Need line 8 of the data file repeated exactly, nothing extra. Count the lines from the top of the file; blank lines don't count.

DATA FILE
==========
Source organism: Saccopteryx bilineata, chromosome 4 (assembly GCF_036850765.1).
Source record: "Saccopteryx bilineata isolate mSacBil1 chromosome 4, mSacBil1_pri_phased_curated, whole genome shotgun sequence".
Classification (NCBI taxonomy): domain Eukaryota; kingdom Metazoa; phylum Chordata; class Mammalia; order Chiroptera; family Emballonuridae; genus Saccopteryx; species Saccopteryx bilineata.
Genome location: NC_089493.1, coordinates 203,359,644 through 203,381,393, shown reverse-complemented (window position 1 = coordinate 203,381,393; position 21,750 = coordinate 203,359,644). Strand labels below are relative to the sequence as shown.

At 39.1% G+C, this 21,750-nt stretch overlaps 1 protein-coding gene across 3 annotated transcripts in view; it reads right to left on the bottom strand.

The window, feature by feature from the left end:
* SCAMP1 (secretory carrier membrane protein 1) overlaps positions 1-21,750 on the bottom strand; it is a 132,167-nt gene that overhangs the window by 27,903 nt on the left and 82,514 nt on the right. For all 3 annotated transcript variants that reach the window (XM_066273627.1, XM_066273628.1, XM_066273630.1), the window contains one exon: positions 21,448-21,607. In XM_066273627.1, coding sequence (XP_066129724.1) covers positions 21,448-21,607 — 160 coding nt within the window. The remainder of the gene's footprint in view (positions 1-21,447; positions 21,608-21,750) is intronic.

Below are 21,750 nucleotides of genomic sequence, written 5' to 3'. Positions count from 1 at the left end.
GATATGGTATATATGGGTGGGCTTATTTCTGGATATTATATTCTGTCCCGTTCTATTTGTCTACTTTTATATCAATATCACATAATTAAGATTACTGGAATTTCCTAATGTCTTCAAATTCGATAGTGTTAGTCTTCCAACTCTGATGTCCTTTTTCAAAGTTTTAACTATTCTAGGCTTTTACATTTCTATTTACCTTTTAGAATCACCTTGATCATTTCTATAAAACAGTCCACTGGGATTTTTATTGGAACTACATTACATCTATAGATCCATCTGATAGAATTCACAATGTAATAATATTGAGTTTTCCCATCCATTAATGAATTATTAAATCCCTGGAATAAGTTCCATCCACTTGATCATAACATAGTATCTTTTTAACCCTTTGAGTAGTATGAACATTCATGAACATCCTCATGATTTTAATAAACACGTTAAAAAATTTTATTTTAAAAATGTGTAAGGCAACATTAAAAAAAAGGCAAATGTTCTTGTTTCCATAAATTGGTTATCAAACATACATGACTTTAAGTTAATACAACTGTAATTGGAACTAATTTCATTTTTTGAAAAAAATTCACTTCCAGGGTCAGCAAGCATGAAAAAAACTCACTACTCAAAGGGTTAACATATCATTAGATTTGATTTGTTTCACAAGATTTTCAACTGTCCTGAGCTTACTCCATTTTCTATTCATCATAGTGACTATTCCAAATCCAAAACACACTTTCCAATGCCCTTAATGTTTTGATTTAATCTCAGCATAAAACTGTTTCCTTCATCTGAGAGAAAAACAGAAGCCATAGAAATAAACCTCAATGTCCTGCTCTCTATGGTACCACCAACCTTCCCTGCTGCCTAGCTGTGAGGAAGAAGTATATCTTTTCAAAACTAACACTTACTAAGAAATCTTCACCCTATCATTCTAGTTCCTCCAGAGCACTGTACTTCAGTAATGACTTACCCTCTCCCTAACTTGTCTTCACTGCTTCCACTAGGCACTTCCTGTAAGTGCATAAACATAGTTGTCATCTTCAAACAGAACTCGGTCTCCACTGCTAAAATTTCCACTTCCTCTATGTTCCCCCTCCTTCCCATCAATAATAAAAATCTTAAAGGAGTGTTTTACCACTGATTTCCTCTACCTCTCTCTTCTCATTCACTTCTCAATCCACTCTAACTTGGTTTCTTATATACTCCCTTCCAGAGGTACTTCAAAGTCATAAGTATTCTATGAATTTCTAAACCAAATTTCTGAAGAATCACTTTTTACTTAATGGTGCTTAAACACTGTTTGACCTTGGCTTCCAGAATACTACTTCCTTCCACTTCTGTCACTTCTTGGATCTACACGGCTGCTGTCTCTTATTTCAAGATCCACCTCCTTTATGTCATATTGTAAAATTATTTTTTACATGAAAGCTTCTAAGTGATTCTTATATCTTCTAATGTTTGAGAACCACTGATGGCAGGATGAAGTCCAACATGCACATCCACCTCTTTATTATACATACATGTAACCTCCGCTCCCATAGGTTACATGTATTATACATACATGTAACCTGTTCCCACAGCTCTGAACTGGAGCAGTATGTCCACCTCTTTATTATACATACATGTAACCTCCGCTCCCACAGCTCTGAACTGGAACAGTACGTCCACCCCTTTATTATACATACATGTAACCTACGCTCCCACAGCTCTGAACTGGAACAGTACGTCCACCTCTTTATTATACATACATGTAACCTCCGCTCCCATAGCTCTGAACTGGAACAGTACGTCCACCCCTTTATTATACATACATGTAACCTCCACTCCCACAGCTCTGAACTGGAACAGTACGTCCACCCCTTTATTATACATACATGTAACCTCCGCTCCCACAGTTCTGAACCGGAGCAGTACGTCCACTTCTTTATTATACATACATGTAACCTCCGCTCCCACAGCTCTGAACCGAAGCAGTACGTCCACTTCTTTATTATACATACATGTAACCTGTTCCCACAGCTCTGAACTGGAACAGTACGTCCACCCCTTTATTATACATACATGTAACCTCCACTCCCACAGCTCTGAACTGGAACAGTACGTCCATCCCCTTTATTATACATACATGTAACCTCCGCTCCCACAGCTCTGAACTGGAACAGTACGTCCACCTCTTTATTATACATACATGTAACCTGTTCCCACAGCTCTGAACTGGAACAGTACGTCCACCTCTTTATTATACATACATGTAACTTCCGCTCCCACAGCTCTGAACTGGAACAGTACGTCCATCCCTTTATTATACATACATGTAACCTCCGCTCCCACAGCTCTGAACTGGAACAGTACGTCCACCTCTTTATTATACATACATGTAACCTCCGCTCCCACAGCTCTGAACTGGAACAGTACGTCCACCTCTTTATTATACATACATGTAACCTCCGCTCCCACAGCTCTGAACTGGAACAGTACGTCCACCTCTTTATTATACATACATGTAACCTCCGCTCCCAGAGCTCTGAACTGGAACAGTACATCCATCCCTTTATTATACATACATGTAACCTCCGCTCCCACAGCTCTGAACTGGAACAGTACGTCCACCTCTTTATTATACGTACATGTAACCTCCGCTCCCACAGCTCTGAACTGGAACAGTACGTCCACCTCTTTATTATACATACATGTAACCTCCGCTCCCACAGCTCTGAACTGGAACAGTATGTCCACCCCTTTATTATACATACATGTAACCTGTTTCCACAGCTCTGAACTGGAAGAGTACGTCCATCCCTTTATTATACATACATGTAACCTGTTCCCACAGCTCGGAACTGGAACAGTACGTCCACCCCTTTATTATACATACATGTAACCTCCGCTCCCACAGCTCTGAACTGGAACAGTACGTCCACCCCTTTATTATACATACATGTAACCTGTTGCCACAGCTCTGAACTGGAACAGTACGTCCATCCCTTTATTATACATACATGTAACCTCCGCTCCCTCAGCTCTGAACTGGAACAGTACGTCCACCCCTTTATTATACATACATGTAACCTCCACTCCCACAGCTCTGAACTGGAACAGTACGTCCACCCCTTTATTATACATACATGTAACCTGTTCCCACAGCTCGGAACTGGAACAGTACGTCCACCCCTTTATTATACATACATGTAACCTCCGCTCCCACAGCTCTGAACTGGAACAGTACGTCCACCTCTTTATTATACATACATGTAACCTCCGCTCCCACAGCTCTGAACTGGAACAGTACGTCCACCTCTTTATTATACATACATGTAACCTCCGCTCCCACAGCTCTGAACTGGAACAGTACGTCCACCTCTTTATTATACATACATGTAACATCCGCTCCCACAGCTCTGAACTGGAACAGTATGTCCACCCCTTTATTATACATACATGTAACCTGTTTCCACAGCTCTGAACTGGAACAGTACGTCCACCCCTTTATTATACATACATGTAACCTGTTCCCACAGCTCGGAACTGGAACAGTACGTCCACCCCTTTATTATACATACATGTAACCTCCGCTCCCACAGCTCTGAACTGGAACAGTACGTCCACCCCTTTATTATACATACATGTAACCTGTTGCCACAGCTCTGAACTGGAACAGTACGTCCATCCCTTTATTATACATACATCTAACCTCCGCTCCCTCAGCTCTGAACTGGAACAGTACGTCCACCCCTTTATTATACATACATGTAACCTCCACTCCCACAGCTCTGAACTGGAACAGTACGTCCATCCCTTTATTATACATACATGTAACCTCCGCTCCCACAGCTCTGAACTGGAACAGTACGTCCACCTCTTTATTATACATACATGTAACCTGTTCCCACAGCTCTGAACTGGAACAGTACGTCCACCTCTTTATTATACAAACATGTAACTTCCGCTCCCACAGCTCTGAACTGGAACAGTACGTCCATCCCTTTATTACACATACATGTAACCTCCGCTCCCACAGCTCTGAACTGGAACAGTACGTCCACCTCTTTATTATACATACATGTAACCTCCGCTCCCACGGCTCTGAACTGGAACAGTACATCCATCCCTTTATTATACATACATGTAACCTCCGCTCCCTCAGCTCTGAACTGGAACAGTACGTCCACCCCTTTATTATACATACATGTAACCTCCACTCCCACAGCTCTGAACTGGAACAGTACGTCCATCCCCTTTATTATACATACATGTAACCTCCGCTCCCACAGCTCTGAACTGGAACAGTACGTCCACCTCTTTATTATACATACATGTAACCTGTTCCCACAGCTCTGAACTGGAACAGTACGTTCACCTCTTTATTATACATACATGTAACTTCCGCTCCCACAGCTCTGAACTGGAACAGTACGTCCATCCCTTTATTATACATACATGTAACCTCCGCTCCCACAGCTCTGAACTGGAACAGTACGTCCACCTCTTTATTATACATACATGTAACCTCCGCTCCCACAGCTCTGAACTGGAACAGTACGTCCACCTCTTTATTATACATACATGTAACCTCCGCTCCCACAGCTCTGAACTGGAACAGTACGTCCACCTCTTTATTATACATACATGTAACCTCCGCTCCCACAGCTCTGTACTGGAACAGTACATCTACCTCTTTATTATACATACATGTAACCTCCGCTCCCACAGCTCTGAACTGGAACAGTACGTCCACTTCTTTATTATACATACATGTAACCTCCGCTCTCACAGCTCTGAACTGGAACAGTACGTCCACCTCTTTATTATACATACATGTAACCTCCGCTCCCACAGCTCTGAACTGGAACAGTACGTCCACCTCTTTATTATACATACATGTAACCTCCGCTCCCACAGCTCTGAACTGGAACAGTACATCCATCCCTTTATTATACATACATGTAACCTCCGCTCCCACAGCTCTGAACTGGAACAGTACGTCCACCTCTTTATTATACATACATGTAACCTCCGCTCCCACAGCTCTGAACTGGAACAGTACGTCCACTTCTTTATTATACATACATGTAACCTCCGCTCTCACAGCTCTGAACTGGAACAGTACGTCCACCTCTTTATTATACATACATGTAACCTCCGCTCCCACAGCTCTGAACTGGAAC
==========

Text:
Below are 21,750 nucleotides of genomic sequence, written 5' to 3'. Positions count from 1 at the left end.